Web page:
Cemetery Girl
PublisherPenguin
Date Published15 January 2015
 
 
ISBN-101405910623
ISBN-13978-1405910620
Formatpaperback
Pages532
Price£ 8.99

Cemetery Girl

by David Bell

The disappearance of Tom and Abbey Stuart’s 12-year-old daughter shatters their marriage and their lives. Four years later she is found. She refuses to say anything about the time she has been missing and when the police arrest a suspect, she will not give evidence. The Stuarts face a choice: let the man who has destroyed their lives go free – or take matters into their own hands.


Review

English university professor David Bell’s near-Gothic horror story is as real and riveting as newspaper headlines. The disappearance of Tom and Abbey Stuart’s 12-year-old daughter Caitlin shatters their marriage and their lives. When she is found four years later, she refuses to say anything about the time she has been missing and when police arrest a suspect, she will not give evidence. The Stuarts must choose to allow the man who has destroyed their lives to go free – or take matters into their own hands.

Bell’s characters are completely familiar because they are just like you and I. Tom, the less than perfect father, haunted by memories of his childhood and a sense of guilt for his own failings, narrates this creepy tale with a mounting sense of dread – at his own inadequacies, his wife’s use of religion as a crutch, and his volatile half-brother’s possible involvement. Even the supporting cast are stunningly real, from Ryan, the cautious detective, trying like most policemen to do a difficult job to the best of his ability, to the ghastly, happy-clappy minister, these are people you know and meet every day.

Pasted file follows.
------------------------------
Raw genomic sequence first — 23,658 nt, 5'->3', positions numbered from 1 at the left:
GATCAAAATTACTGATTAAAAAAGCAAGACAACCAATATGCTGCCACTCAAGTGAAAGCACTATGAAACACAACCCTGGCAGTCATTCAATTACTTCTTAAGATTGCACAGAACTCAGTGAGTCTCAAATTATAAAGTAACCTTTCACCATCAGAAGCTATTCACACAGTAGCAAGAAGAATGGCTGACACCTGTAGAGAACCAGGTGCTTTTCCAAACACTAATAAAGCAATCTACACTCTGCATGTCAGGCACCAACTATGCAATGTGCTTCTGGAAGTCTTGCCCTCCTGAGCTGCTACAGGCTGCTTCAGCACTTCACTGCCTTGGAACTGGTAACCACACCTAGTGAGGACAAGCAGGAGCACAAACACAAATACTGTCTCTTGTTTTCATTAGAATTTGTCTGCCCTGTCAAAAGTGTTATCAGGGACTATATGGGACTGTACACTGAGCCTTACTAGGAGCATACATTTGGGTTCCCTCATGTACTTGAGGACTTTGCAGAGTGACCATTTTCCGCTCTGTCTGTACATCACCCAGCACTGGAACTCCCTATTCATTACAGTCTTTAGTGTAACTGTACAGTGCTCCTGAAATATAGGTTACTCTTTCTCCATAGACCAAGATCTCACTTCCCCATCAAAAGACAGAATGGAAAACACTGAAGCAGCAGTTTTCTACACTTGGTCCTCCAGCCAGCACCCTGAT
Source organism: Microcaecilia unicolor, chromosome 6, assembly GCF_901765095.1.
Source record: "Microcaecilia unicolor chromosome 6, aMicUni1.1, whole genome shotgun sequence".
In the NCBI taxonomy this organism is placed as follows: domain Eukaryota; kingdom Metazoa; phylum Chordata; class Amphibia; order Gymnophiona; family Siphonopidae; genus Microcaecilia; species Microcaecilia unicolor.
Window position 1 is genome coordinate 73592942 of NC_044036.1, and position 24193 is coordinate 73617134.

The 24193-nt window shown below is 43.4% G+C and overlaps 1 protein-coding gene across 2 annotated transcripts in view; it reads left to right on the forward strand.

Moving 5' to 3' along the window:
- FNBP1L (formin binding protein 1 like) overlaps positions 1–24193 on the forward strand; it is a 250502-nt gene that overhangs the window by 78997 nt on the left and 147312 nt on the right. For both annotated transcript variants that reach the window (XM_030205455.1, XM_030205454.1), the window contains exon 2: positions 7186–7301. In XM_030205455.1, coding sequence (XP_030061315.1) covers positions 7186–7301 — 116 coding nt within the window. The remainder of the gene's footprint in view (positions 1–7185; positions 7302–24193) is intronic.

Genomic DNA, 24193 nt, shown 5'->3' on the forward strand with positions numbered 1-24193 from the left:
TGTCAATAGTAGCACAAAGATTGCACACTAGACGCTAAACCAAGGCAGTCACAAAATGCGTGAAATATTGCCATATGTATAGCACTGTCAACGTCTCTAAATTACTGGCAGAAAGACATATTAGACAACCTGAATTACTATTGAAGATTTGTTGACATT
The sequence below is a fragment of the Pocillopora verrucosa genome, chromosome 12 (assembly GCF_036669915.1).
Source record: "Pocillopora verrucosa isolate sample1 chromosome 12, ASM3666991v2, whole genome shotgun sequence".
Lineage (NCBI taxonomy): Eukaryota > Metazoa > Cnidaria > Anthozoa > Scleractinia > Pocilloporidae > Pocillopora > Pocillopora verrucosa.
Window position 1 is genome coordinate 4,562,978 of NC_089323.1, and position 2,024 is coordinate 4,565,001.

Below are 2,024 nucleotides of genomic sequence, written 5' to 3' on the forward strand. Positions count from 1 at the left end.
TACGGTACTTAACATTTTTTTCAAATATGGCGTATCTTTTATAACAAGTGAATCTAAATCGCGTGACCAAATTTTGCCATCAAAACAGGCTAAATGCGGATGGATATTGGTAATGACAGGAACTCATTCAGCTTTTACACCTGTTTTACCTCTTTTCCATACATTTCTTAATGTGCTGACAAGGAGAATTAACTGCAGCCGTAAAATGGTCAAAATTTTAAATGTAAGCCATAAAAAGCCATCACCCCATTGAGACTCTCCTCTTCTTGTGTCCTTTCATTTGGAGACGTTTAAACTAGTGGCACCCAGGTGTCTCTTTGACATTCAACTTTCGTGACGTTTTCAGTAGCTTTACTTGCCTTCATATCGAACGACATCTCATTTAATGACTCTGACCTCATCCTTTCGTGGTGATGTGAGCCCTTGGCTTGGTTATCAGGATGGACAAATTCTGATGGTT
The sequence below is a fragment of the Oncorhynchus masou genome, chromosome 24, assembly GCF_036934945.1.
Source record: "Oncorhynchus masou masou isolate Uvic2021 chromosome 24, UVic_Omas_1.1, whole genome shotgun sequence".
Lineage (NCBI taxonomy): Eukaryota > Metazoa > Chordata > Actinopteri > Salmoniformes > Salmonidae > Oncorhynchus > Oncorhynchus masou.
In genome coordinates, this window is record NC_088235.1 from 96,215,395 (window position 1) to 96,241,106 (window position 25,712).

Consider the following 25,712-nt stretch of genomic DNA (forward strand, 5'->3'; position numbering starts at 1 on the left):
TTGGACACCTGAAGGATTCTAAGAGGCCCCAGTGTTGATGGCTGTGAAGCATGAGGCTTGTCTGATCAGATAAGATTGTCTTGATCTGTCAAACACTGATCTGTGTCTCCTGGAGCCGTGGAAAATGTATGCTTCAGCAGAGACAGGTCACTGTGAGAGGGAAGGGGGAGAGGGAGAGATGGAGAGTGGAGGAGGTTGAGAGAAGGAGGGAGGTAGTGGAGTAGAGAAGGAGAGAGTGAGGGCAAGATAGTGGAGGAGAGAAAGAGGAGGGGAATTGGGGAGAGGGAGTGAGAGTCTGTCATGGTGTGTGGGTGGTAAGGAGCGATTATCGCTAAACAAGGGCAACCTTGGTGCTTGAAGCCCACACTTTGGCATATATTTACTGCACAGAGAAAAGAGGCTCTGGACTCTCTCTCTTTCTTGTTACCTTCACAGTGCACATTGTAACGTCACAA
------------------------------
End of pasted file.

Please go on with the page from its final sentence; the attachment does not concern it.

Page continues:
It is not the sort of book I would choose to read for entertainment, but this is a missing person story with a dark difference that grabs the attention right from the off, then holds it to the end – and beyond, leaving you wondering what happens next. It’s an utterly haunting and compelling examination of the ties which bind parent to child and family members to each other under the most unimaginable, but unfortunately all too frequent, circumstances.

The pared-down style and sheer intensity keeps this moody tale of loss and self-doubt racing along with unrelenting power and drags the reader with it to an almost unexpected, and quite moving, conclusion. You won’t have come across a missing person story like this before – and you won’t put it down until it forces you to wonder what your own reactions might be.

Reviewed 21 February 2015 by John Cleal